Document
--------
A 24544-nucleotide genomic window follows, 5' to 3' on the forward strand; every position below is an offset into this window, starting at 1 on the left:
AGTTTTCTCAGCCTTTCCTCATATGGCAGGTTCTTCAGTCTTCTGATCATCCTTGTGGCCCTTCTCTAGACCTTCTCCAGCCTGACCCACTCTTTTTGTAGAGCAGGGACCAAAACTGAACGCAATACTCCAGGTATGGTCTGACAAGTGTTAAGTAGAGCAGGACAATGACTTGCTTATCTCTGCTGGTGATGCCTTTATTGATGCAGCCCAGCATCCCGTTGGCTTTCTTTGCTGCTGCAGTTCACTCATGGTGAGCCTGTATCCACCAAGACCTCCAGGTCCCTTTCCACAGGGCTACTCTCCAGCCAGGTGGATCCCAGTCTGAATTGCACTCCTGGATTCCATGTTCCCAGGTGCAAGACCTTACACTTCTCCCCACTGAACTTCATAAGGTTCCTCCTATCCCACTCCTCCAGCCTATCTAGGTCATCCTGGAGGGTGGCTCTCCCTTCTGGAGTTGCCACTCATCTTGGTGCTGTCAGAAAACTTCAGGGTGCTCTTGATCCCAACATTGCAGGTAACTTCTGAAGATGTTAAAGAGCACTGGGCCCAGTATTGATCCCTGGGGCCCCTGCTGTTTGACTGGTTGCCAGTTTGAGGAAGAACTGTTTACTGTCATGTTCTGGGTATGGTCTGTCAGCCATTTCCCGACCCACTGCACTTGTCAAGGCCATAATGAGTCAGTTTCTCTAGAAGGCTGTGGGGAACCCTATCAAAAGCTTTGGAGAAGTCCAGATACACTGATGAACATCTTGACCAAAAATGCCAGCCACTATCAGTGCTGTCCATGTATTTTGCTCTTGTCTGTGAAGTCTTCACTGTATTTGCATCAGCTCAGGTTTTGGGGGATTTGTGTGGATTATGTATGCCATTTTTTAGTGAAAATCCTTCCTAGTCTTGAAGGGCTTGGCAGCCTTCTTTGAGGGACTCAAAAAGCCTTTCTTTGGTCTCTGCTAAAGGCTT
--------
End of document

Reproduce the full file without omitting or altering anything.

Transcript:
A 24544-nucleotide genomic window follows, 5' to 3' on the forward strand; every position below is an offset into this window, starting at 1 on the left:
AGTTTTCTCAGCCTTTCCTCATATGGCAGGTTCTTCAGTCTTCTGATCATCCTTGTGGCCCTTCTCTAGACCTTCTCCAGCCTGACCCACTCTTTTTGTAGAGCAGGGACCAAAACTGAACGCAATACTCCAGGTATGGTCTGACAAGTGTTAAGTAGAGCAGGACAATGACTTGCTTATCTCTGCTGGTGATGCCTTTATTGATGCAGCCCAGCATCCCGTTGGCTTTCTTTGCTGCTGCAGTTCACTCATGGTGAGCCTGTATCCACCAAGACCTCCAGGTCCCTTTCCACAGGGCTACTCTCCAGCCAGGTGGATCCCAGTCTGAATTGCACTCCTGGATTCCATGTTCCCAGGTGCAAGACCTTACACTTCTCCCCACTGAACTTCATAAGGTTCCTCCTATCCCACTCCTCCAGCCTATCTAGGTCATCCTGGAGGGTGGCTCTCCCTTCTGGAGTTGCCACTCATCTTGGTGCTGTCAGAAAACTTCAGGGTGCTCTTGATCCCAACATTGCAGGTAACTTCTGAAGATGTTAAAGAGCACTGGGCCCAGTATTGATCCCTGGGGCCCCTGCTGTTTGACTGGTTGCCAGTTTGAGGAAGAACTGTTTACTGTCATGTTCTGGGTATGGTCTGTCAGCCATTTCCCGACCCACTGCACTTGTCAAGGCCATAATGAGTCAGTTTCTCTAGAAGGCTGTGGGGAACCCTATCAAAAGCTTTGGAGAAGTCCAGATACACTGATGAACATCTTGACCAAAAATGCCAGCCACTATCAGTGCTGTCCATGTATTTTGCTCTTGTCTGTGAAGTCTTCACTGTATTTGCATCAGCTCAGGTTTTGGGGGATTTGTGTGGATTATGTATGCCATTTTTTAGTGAAAATCCTTCCTAGTCTTGAAGGGCTTGGCAGCCTTCTTTGAGGGACTCAAAAAGCCTTTCTTTGGTCTCTGCTAAAGGCTT